Rep. Winger celebrates the Grand Opening of Metro Self Storage in Addison alongside Mayor Veenstra.

Report Shows Relatively Strong FY18 Budget Numbers
The Commission on Government Forecasting and Accountability (CGFA), the nonpartisan budget accounting arm of the General Assembly, tracked State tax and other receipts throughout FY18, the fiscal management period that ended on June 30, 2018. The monthly report for June 2018 contains final CGFA numbers for the year. General funds receipts totaled almost $42.5 billion for the twelve-month period.

More than half of the receipts were derived from personal income tax receipts ($20.8 billion) and federal reimbursements through Medicaid and other programs. Illinois has to raise and spend Medicaid money in order to get matching funds from the federal government. $5.2 billion in federal matching funds and other federal funds were included in Illinois general funds accounts in FY18.

Illinois’ FY18 sales tax revenues of more than $8.2 billion could be augmented in FY19 by a recent decision of the U.S. Supreme Court. In the June 2018 decision cited as South Dakota v. Wayfair, the federal high court upheld the rights of the states to work with interstate retailers (such as firms that sell goods over the Internet) to enforce the collection of sales taxes that are being sent to an end-user in that state. The State’s FY19 balanced budget includes a projected $150 million annual cash infusion from sales taxes that will be charged on goods sold to Illinois residents. As an increasing percentage of consumers buy goods online, CGFA staff believes this could be a conservative estimate.

Rep. Winger and daughter Sammy participate in “Saturday Stories” and Open Playtime for kids and parents at the Carol Stream Public Library on July 7th.

Honor 200
The Illinois Department of Veterans’ Affairs and the Illinois Bi-Centennial Committee will honor the work of 200 veterans from across the State of Illinois, whose contributions are above and beyond the call of duty as they dedicate their time and energy to assist their fellow veterans and service members. Nominees are evaluated based on their achievements, and on the extent to which their contributions have aided, benefited and provided inspiration to their community at large. Additionally, nominees must have received an honorable discharge from the U.S. military and reside in Illinois.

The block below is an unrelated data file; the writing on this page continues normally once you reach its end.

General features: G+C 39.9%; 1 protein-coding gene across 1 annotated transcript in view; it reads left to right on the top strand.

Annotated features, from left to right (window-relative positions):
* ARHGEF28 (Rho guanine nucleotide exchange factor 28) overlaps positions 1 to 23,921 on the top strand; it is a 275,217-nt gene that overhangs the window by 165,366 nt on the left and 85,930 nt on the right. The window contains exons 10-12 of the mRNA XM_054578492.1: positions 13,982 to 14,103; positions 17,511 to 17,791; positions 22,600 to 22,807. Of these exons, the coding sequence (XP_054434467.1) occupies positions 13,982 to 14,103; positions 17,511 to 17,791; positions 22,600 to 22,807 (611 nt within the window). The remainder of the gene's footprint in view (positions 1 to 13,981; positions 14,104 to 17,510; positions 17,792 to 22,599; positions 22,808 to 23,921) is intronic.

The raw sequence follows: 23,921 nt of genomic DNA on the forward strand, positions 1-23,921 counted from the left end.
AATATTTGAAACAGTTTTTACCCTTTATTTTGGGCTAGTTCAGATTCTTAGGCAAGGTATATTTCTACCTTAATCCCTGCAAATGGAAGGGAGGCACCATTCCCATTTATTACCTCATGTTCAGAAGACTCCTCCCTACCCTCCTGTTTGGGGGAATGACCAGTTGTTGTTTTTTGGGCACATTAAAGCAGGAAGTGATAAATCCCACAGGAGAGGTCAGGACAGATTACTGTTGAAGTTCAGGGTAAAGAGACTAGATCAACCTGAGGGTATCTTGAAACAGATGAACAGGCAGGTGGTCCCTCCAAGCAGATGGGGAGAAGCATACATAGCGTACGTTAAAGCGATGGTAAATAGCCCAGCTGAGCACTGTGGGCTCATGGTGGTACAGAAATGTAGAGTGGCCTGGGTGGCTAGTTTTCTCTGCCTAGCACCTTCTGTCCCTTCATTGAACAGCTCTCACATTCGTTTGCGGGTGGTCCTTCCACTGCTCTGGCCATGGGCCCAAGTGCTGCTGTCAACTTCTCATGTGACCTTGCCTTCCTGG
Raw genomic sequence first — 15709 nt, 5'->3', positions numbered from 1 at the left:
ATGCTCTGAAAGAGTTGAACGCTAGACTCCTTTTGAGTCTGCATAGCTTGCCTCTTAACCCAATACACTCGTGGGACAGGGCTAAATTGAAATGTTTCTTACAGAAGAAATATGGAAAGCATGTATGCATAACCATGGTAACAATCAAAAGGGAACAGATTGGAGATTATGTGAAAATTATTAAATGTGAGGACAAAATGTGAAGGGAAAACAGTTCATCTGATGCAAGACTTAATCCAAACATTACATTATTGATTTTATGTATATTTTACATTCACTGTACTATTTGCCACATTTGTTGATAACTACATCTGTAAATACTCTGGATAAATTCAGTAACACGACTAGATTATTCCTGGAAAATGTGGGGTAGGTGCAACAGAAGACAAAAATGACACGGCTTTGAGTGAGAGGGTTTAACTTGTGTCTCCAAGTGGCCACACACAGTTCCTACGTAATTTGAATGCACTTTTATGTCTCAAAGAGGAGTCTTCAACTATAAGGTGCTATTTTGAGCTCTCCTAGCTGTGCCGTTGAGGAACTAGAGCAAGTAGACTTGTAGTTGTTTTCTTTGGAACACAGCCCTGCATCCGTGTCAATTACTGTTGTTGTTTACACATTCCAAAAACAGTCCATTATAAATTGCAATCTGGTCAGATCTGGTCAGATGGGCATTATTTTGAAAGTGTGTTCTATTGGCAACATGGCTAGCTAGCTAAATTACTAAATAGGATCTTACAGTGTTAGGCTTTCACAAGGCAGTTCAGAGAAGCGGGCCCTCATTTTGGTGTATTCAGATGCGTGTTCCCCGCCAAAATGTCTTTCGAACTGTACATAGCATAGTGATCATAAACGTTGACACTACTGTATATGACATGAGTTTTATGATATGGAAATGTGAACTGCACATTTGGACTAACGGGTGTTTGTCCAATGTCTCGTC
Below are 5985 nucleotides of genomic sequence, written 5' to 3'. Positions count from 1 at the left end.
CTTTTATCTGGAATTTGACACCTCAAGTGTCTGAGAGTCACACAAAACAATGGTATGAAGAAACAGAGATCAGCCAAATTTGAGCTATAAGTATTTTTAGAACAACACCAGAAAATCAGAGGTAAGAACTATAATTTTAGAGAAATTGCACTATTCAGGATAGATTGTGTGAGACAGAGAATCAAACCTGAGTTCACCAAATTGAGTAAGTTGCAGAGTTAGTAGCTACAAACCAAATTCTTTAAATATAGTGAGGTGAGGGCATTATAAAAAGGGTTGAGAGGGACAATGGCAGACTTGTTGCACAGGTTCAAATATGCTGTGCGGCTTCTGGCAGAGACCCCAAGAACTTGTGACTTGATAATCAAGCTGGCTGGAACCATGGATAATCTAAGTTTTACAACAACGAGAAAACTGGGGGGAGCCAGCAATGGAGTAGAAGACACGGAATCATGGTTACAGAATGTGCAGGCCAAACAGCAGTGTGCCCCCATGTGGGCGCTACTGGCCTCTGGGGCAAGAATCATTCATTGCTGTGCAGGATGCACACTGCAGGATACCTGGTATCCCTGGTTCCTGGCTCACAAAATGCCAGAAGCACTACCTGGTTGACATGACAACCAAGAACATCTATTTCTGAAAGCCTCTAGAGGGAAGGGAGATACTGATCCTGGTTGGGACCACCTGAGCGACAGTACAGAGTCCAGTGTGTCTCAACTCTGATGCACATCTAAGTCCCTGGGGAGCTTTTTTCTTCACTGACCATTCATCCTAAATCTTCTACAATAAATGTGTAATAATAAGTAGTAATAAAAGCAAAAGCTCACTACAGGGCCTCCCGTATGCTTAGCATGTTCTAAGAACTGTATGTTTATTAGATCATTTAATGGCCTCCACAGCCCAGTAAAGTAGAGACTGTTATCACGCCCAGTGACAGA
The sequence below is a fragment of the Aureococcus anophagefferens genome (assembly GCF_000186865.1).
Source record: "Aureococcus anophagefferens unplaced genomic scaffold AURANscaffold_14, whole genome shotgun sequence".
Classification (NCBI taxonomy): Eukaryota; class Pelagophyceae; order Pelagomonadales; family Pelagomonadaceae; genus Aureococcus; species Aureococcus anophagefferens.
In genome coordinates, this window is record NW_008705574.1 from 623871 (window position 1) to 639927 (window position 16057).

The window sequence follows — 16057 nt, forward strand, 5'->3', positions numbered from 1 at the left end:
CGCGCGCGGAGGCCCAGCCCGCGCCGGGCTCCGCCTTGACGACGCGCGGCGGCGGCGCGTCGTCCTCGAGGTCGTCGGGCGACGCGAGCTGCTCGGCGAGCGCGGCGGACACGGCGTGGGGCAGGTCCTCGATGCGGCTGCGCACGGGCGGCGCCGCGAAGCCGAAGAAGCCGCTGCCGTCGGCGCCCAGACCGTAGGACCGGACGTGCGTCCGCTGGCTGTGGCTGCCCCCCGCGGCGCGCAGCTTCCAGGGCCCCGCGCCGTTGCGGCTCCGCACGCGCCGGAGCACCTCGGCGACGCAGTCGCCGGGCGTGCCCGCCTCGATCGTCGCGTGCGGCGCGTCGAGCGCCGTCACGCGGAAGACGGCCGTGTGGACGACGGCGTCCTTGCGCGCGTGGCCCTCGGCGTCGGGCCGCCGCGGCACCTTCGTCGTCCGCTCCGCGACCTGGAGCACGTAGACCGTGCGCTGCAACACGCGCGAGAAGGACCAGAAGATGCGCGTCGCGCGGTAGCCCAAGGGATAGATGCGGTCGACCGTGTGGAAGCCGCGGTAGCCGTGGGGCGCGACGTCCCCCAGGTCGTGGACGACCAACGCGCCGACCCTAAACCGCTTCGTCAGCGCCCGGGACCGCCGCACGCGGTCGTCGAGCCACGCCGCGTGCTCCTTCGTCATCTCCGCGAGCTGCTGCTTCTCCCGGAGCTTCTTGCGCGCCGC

This award has a very special meaning for our state. It provides us the opportunity to showcase the value of community service as exemplified by our Illinois Veterans. Whether it’s service to one’s country, one’s family, friends, neighbors or community, the example set by our veterans illustrates how far individuals are willing to go, to help their fellow citizens. Both on and off the battlefield, veterans exemplify the meaning of selfless service, courage and compassion.  In this way, they are the exact role models we need in our communities! 
To access the nomination form, visit

Rep. Winger was honored to attend the opening of the annual Marklund "Summer Games" in Bloomingdale on June 23. Marklund is a non-profit provider of services for individuals with profound disabilities. Marklund's promise is to "make everyday life possible for individuals with profound disabilities."

U.S. Supreme Court Issues Decision in Janus Case 

In a 5-4 decision, the court sided with Mark Janus, who contended his free speech rights were violated by being forced to pay fair share dues to the American Federation of State, County and Municipal Employees. Janus works as a child support specialist for the Department of Healthcare and Family Services. The job is a union position represented by AFSCME. 

The opinion will mean immediate changes for Illinois state workers. Gov. Bruce Rauner said the state will stop withholding fair share fees from non-union member paychecks. He also said state workers will be notified of the ruling and “be given an opportunity to modify their union status.” He said the average unionized state employee pays more than $900 a year in fees.

The case, which was pursued by conservative organizations and originally launched by Rauner, involved fair share fees. Fair share fees are charged to people in union jobs who do not wish to join the union and pay full union dues. The fees are supposed to help cover the union’s costs in negotiating contracts on behalf of workers in union jobs.